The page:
Is Cameroon turning into Central Africa’s most dangerous country for journalists? President Paul Biya has promised an investigation into the disturbing circumstances surrounding the death in military custody of journalist Samuel Wazizi. The death was acknowledged by the authorities 10 months after it occurred. Now the treatment of a second English-speaking journalist, freelance Kingsley Fumunyuy Njoka, is giving cause for concern. He was arrested at his home in Douala, the country’s economic capital, by four armed men on 15 May. His wife told RSF that three laptop computers were seized at the same time.
He was held incommunicado for three weeks before lawyers were allowed to see him. He was officially accused of secessionism and collusion with an armed group, and placed in provisional detention for six months on 12 June. According to one of his lawyers contacted by RSF, he is in a “feverish state” and his arrest is linked to his criticism of the way the Cameroonian authorities have handled the crisis in the English-speaking regions in the west of the country, plagued by fighting between troops and armed separatists which has caused 3,000 deaths in three years. He is also alleged to belong to social media discussions groups on the Anglophone crisis.
A close colleague of the journalist contacted by RSF described the allegations as “ridiculous”. According to reports received by the organization, Njoka is known for his professionalism and his criticism of the authorities’ handling of the crisis, while harsh at times, is always factually based. According to those close to him, he was probably being monitored because he regularly discussed the conflict with other journalists.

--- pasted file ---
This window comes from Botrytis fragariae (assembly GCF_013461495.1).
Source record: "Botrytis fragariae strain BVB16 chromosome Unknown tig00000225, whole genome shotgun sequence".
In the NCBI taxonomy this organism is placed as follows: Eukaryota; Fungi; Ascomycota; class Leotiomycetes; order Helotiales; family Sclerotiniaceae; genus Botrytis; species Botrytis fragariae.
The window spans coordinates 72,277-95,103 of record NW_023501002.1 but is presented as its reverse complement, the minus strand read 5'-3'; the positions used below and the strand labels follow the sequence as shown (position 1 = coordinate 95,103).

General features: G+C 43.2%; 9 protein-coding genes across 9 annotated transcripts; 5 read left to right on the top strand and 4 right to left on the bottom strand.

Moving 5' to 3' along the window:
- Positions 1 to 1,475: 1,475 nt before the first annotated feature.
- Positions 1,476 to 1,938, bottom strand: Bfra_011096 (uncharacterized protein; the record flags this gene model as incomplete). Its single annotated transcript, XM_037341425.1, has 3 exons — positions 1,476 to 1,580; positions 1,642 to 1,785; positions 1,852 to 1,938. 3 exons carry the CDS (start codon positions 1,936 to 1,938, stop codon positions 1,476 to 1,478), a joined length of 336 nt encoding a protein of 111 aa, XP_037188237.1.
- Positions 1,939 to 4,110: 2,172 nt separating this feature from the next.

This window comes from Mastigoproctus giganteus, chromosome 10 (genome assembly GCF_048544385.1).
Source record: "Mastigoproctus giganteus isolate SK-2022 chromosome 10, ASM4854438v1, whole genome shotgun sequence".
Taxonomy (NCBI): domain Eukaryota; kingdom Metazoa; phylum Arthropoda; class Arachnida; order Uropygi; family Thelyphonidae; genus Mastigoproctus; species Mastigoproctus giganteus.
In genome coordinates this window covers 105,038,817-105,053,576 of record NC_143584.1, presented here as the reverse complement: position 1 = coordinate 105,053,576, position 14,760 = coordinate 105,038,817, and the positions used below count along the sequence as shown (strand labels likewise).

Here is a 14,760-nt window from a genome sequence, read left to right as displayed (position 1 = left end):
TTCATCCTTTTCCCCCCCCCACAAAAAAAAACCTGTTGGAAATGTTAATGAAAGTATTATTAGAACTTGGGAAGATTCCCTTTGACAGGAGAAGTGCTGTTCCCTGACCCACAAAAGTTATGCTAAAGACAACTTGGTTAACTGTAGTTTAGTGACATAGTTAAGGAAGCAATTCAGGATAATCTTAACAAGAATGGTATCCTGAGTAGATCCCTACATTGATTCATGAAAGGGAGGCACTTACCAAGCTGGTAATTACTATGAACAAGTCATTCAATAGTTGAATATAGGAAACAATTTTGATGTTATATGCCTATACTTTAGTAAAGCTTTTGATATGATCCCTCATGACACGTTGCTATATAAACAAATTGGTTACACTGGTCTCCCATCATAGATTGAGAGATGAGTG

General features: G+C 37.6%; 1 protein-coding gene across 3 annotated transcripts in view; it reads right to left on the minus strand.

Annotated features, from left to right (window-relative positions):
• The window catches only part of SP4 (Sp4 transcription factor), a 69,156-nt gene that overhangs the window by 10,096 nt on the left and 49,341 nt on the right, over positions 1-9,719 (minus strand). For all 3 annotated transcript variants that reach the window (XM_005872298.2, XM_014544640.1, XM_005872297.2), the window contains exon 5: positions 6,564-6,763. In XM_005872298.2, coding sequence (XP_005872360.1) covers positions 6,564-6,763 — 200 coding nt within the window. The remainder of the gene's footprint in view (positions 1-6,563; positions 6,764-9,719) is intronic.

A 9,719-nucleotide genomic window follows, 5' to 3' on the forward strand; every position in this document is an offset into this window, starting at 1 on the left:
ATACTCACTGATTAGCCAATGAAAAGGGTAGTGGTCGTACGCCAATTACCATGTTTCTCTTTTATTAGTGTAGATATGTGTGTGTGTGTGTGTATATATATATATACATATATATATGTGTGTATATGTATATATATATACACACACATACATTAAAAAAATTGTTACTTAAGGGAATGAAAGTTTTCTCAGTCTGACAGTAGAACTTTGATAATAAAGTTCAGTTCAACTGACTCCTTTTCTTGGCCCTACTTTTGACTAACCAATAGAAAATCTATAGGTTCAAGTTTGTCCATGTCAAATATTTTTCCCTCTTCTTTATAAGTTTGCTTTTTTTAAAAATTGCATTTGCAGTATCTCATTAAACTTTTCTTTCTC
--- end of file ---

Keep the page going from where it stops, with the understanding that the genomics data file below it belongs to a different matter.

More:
“The allegations against this journalist have yet to be substantiated and his detention incommunicado for several weeks would doubtless have been longer were it not for the serious revelations about the death of his English-speaking colleague Samuel Wazizi, who was also arrested for his coverage of the crisis in western Cameroon,” said Arnaud Froger, the head of RSF’s Africa desk. “It is a serious cause for concern that Cameroonian journalists such as those who report on the Anglophone conflict are held incommunicado, routinely linked with terrorists and tried by special courts. No country in the region has gone this far in recent years in cracking down on freedom of news and information.”
The arrest of Kingsley Njoka is a sad reminder of the fate of his English-speaking colleague Samuel Wazizi. In its investigation, RSF was able to confirm that Wazizi, also accused of colluding with secessionists, died in detention, that his family was not informed of his death contrary to what the government stated, and that the wounds on his body showed further investigation was warranted to establish the exact circumstances of his death. According to the official version, he died as a result of illness just two weeks after his arrest, despite being in perfect health.
The arbitrary detention of journalists, sometimes for long periods, are common in Cameroon. Ahmed Abba, Radio France Internationale's Hausa-language correspondent, was accused of terrorism in a case that was a total fabrication. He spent 29 months in detention before he was released in 2017 and forced to leave the country.
Amadou Vamoulké, the former head of Cameroon’s state radio and TV broadcaster CRTV, is still held in provisional detention after nearly four years. Accused of misusing state funds, he is on trial before a special court that has held more than 30 hearings yet has failed to draw up charges against him. RSF referred his case to the United Nations Working Group on Arbitrary Detention, which ruled that his detention had “no legal basis” and called for his release. It said his right to a fair trial had been seriously violated.
Cameroon has fallen three places to 134th in the 2020 World Press Freedom Index compiled by RSF.